Adaptive technology can provide answers

At the ILRC’s Community Access Room, Michelle Murdoch (L) demonstrates the use of a smart card with a computer equipped with such adaptive technology as a breath control device while Dr. Diana Gustafson and Mary Reid look on.

Unemployment affects about half of all working-age Canadians with disabilities and an even larger number of women with disabilities find themselves either unemployed, underemployed, or living below the poverty line.

Michelle Murdoch, a master's student in Women's Studies, is conducting a one-year study to document and explore how these women could benefit from adaptive technology. She is conducting her research under the supervision of Dr. Diana Gustafson, Community Health, and in co-operation with Mary Reid, executive director of the Independent Living Resource Centre (ILRC) in St. John's.

Adaptive technology is often associated with computers and accessing the Web through sight, sound and touch. The computer may have a large touch screen monitor, a height adjustable workstation, text enlargement programs, or voice input and output programs. Alternative keyboards, alternative mouse systems, Braille embossers and text to Braille conversion are other examples of adaptive technology. A smart card can allows the user to store their preferences – when that card is inserted into a card reader, the attached work station is configured accordingly.

Ms. Murdoch's goal is to see how this type of technology could help women with disabilities. “The study will provide a venue where women will gather information and identify ways to use the knowledge about adaptive technology in their search for sustained employment,” she explained.

The study, funded by the Canadian Centre for Disabilities Studies, is taking place through the Independent Living resource Centre. “One goal of this project is to identify and develop a mechanism for providing women with information about adaptive technology in ways that will enhance the opportunity to be included in the workplace,” said Ms. Murdoch. “We also want to identify how we can inform other potential users about the value of adaptive technology in accommodating the needs of women with disabilities.”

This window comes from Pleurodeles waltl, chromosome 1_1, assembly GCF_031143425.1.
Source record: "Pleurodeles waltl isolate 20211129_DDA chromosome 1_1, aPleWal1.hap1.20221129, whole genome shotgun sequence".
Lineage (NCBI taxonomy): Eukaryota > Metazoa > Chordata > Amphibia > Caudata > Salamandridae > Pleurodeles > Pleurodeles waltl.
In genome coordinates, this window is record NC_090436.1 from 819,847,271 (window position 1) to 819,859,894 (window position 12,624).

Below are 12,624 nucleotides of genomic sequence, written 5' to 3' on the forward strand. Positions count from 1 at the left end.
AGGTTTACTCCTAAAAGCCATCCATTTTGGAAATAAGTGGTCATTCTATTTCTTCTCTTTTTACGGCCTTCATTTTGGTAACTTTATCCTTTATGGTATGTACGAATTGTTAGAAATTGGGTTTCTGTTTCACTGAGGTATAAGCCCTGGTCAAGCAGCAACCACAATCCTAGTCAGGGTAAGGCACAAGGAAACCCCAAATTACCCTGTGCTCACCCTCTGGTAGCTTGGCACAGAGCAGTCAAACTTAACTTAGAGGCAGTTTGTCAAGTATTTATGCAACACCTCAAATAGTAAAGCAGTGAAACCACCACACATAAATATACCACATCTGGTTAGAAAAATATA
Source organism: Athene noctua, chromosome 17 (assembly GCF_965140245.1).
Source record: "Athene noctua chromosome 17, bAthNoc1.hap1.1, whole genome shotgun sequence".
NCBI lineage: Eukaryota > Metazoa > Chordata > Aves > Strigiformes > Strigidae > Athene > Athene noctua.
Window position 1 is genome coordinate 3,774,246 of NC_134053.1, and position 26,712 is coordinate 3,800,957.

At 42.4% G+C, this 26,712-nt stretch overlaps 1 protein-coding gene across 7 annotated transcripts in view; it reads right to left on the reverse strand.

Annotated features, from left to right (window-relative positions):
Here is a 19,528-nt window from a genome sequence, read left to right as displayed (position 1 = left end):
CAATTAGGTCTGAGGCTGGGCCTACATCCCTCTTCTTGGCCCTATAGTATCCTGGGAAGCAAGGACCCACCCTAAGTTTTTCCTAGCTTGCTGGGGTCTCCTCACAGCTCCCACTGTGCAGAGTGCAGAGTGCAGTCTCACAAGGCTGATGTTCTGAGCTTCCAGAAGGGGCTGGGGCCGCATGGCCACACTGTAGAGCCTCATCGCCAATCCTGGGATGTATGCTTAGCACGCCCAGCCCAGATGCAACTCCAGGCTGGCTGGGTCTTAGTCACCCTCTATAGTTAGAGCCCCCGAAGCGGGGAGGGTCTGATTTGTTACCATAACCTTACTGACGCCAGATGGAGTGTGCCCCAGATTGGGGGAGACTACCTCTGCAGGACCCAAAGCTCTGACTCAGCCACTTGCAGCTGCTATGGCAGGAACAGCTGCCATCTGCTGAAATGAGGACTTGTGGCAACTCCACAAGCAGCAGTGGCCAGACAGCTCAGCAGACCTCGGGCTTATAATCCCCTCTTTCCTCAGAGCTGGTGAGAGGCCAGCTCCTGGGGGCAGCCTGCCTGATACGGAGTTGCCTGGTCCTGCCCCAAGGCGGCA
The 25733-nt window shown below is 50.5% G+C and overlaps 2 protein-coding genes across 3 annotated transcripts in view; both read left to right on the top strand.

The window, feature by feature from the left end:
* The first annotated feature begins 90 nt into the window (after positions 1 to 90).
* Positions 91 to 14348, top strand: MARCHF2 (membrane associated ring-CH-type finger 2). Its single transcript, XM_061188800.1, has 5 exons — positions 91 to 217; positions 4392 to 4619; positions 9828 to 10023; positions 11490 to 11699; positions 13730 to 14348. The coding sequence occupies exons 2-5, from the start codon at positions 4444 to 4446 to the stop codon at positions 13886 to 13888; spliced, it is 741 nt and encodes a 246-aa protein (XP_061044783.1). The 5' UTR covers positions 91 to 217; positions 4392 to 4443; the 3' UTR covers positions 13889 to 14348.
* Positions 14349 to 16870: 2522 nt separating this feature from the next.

By exploring and documenting the experience and perspectives of unemployed, underemployed and employed women with disabilities and their knowledge of, and perceived needs, for adaptive technology, Ms. Murdoch and Dr. Gustafson hope to create sustainable collaborate relationships between the ILRC, academics and potential employers. “We want to support transition into sustained employment for women with disabilities by investigating how computers and adaptive technologies influence women's experience of employment and seeking employment,” said Ms. Murdoch.

Another goal of the study is to evaluate the value of the ILRC's Community Access Program, which offers free internet access with three high speed computers and a variety of adaptive technologies, as well as helpful volunteers and on-site support.

Ms. Murdoch is delighted to be involved in participatory action research. “The benefits of partnering and collaborating with an identified community such as the ILRC include improved research designs, enhanced implementation, increased community ownership of health initiatives and increased credibility and sustainability of outcomes for women with disabilities.”